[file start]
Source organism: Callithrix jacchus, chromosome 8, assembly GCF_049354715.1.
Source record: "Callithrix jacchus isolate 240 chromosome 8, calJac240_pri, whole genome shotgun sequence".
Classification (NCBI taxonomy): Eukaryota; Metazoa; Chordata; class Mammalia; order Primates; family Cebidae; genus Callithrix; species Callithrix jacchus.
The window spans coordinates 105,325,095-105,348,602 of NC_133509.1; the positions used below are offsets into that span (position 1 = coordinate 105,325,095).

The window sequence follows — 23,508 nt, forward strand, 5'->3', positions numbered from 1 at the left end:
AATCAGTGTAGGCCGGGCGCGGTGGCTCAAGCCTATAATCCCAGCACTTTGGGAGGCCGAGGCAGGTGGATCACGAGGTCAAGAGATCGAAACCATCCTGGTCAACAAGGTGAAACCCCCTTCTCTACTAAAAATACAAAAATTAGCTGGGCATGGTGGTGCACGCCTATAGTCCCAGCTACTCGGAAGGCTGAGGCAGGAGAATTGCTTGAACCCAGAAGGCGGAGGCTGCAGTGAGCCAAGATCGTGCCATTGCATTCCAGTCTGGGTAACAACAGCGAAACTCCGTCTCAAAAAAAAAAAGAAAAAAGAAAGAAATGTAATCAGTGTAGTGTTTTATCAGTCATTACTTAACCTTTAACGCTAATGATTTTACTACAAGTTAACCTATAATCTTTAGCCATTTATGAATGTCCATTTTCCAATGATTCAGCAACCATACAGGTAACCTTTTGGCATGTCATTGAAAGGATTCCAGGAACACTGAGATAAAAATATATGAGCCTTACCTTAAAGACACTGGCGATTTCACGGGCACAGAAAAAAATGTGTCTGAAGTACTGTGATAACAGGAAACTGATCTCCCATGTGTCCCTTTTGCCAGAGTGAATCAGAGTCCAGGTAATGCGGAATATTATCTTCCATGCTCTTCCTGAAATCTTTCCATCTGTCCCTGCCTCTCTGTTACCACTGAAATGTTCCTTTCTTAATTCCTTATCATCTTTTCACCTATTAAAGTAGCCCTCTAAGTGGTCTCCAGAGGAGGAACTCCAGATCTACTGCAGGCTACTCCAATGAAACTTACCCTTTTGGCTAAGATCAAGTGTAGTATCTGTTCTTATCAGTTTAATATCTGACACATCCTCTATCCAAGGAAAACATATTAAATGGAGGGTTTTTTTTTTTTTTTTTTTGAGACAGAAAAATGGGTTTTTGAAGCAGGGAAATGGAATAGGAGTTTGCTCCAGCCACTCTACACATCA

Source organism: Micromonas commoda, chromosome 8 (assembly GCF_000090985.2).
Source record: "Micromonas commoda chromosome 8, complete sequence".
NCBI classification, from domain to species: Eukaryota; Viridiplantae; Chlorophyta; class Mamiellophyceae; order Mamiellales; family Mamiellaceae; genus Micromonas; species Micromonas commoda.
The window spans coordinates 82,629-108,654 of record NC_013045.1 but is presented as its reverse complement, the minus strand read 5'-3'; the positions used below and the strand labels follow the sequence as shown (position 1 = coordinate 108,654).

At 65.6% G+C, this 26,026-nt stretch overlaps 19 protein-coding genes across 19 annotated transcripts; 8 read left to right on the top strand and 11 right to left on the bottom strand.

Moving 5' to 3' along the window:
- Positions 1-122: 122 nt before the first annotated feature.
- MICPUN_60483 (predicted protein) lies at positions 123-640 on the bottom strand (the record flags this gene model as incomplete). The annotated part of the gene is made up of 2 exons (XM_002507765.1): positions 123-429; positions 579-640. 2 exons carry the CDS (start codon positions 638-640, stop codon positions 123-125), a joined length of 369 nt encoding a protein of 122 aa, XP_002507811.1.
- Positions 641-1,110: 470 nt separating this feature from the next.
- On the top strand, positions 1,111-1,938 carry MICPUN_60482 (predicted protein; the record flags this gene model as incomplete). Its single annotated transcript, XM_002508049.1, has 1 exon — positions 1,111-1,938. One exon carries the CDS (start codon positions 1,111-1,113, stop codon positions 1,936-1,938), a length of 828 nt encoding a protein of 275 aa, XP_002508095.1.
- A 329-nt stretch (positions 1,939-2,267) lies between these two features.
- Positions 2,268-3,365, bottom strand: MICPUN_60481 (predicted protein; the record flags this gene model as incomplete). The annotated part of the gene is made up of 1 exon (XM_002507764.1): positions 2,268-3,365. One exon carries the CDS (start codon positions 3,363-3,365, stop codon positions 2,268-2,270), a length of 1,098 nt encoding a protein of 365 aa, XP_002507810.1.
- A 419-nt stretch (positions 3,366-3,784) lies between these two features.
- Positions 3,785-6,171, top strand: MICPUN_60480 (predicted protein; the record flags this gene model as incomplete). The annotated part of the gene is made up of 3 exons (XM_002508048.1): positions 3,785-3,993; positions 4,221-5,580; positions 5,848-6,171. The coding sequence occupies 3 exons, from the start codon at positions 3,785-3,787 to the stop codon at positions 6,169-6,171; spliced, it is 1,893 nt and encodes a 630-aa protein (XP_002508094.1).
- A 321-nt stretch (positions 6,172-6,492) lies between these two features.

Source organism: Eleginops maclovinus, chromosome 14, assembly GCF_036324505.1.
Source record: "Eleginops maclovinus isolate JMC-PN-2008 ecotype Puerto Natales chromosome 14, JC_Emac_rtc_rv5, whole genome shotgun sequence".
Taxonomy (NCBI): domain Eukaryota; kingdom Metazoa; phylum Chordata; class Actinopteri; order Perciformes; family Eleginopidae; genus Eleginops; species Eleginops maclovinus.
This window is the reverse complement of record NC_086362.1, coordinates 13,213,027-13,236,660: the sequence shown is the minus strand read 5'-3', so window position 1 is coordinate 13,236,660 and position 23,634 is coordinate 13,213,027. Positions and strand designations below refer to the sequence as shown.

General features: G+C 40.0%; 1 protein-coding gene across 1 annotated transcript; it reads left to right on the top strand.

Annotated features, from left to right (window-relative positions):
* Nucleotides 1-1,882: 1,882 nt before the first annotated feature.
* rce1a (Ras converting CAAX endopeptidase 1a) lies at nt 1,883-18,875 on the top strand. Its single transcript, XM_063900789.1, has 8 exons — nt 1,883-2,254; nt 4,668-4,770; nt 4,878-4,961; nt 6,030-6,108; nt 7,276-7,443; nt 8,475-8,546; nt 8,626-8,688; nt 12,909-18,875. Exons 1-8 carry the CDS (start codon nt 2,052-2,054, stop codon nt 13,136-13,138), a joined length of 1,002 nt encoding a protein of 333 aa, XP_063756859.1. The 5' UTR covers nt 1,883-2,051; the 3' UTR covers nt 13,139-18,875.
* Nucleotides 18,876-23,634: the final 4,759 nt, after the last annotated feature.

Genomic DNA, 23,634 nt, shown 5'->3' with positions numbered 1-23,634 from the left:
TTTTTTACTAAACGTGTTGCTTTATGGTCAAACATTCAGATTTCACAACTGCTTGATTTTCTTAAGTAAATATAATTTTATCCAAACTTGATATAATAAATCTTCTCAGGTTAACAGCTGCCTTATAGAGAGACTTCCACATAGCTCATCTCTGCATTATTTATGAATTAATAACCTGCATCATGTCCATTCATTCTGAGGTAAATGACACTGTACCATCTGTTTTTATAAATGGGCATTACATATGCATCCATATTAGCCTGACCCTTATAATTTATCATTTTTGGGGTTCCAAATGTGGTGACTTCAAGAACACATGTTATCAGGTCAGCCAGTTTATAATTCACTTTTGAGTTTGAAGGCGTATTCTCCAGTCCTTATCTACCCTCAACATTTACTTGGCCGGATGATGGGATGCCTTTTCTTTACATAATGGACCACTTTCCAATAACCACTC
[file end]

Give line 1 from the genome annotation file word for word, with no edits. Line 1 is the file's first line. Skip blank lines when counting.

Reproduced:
Source organism: Callithrix jacchus, chromosome 8, assembly GCF_049354715.1.